Top Stories

ESA/NASA's Solar Orbiter Returns First Data, Snaps Closest Pictures of the Sun

The first images from ESA/NASA’s Solar Orbiter are now available to the public, including the closest pictures ever taken of the Sun.

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Where Is the Water During a Drought?

In low precipitation periods – where and how is the limited available water distributed and what possibilities are there for improving retention in the soil and the landscape?

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River Plants Counter Both Flooding and Drought to Protect Biodiversity

'Water plants are a nuisance in streams, blocking the flow. You should remove them'. 

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Air Pollution From Wildfires Linked to Higher Death Rates in Patients With Kidney Failure

New research suggests that individuals with kidney failure may face a higher risk of dying prematurely if they're exposed to air pollution from wildfires. 

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Predicting the Biodiversity of Rivers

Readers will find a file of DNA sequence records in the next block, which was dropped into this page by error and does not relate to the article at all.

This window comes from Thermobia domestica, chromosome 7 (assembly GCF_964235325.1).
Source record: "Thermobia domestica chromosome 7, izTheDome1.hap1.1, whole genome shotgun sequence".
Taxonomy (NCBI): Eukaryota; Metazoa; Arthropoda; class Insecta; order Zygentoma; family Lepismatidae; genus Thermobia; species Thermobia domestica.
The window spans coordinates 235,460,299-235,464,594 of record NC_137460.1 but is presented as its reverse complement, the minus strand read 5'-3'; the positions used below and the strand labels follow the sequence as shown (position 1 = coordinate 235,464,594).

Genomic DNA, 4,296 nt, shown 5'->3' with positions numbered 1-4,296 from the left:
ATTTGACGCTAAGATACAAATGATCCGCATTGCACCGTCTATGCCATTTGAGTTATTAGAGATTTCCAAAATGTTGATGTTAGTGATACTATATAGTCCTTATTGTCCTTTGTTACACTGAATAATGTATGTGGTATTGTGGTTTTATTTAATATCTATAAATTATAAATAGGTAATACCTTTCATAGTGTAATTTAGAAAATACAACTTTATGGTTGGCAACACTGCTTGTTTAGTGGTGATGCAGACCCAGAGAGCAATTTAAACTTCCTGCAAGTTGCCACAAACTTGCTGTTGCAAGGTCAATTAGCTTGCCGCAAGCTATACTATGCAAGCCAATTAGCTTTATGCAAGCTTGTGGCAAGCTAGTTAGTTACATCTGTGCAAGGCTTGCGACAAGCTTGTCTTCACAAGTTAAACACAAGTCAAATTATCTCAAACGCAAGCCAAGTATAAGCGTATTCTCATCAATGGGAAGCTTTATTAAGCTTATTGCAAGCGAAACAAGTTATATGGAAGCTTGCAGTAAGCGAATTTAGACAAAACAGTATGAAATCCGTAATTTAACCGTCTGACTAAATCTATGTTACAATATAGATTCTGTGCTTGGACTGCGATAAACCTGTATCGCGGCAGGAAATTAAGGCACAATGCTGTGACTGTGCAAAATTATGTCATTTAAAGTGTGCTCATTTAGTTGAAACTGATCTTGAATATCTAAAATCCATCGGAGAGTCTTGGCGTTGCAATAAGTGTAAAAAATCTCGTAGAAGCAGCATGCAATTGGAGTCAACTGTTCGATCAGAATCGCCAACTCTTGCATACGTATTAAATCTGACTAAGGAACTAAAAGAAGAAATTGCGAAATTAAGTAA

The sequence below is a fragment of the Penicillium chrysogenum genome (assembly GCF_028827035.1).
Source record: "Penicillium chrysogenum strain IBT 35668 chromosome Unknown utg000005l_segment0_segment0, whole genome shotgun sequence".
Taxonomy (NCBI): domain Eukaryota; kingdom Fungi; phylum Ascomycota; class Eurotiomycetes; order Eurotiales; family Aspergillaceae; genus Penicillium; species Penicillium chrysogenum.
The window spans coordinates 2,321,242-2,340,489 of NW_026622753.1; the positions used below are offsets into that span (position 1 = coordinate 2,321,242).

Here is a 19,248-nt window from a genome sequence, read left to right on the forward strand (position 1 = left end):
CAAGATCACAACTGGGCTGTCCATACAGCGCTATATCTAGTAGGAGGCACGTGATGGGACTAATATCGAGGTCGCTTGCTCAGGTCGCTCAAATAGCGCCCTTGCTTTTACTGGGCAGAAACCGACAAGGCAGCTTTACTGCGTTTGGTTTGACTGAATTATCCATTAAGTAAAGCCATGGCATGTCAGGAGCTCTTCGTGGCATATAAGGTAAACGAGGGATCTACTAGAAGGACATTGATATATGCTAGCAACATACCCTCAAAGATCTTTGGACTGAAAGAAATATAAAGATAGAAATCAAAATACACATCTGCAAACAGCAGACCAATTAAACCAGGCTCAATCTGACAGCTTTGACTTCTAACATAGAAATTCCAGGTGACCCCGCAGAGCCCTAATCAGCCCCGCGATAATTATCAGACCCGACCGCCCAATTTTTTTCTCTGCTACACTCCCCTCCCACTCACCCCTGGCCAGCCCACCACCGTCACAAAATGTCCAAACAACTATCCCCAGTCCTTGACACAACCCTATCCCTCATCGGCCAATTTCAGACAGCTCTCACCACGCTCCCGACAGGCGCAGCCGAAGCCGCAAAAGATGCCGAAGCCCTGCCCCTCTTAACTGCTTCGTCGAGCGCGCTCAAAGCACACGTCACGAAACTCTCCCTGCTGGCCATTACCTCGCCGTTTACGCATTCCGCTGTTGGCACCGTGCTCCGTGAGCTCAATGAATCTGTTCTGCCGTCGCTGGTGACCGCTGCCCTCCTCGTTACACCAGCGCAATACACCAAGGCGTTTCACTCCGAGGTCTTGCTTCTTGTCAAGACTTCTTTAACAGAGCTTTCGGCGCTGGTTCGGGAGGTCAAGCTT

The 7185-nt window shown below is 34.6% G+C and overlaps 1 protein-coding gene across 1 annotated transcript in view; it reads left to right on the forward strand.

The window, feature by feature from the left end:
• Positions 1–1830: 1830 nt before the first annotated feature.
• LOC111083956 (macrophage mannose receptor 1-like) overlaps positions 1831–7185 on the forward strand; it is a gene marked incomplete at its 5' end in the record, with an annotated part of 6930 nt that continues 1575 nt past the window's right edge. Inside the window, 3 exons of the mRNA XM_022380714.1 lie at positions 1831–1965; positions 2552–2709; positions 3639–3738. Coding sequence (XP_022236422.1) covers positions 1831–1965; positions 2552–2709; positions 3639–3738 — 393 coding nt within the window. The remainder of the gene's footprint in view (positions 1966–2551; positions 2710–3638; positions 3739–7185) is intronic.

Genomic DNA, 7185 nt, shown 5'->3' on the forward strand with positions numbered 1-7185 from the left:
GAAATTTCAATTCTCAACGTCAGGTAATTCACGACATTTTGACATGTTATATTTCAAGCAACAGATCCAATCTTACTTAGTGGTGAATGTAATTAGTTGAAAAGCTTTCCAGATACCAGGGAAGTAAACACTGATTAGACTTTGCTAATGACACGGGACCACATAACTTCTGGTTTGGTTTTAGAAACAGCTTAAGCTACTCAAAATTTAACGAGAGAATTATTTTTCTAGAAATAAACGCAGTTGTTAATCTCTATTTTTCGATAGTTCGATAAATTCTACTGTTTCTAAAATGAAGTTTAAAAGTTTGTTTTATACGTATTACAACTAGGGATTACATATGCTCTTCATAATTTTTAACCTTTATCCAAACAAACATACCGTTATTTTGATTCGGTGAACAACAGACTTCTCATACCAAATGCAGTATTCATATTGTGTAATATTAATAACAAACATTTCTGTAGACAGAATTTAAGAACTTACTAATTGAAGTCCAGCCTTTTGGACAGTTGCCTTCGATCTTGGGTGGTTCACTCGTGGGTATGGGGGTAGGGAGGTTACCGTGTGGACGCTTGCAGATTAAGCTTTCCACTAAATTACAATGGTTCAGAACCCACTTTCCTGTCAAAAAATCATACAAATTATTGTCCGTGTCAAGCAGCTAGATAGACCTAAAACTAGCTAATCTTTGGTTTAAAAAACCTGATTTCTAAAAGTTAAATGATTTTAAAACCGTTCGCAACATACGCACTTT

Biodiversity is severely threatened both in Switzerland and worldwide, and numerous organisms are facing massive declines – particularly in freshwater ecosystems. 

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Some Decontamination Processes Damage N95 Face Masks

Certain methods of decontaminating medical face masks for repeated use during the COVID-19 pandemic appear to damage the masks’ integrity and protective function, according to research by a University of Massachusetts Amherst environmental health scientist.

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Toxoplasma at the Wheel: Study Reveals How a Dangerous Parasite Controls Its Host Cell to Spread Around the Body

Researchers at Indiana University School of Medicine have discovered new information about how a dangerous parasite takes control of a patient’s cells as it spreads throughout their body, an important finding that could help in the development of new drugs to treat this infection.

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Industry-Made Pits Are Beneficial for Beavers and Wolverines, Study Shows

Beavers and wolverines in Northern Alberta are using industry-created borrow pits as homes and feeding grounds, according to a new study by University of Alberta ecologists. 

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Pine Beetles Successful No Matter How Far They Roam—With Devastating Effects

Whether they travel only a few metres or tens of kilometres to a new host tree, female pine beetles use different strategies to find success—with major negative consequences for pine trees, according to new research by University of Alberta biologists. 

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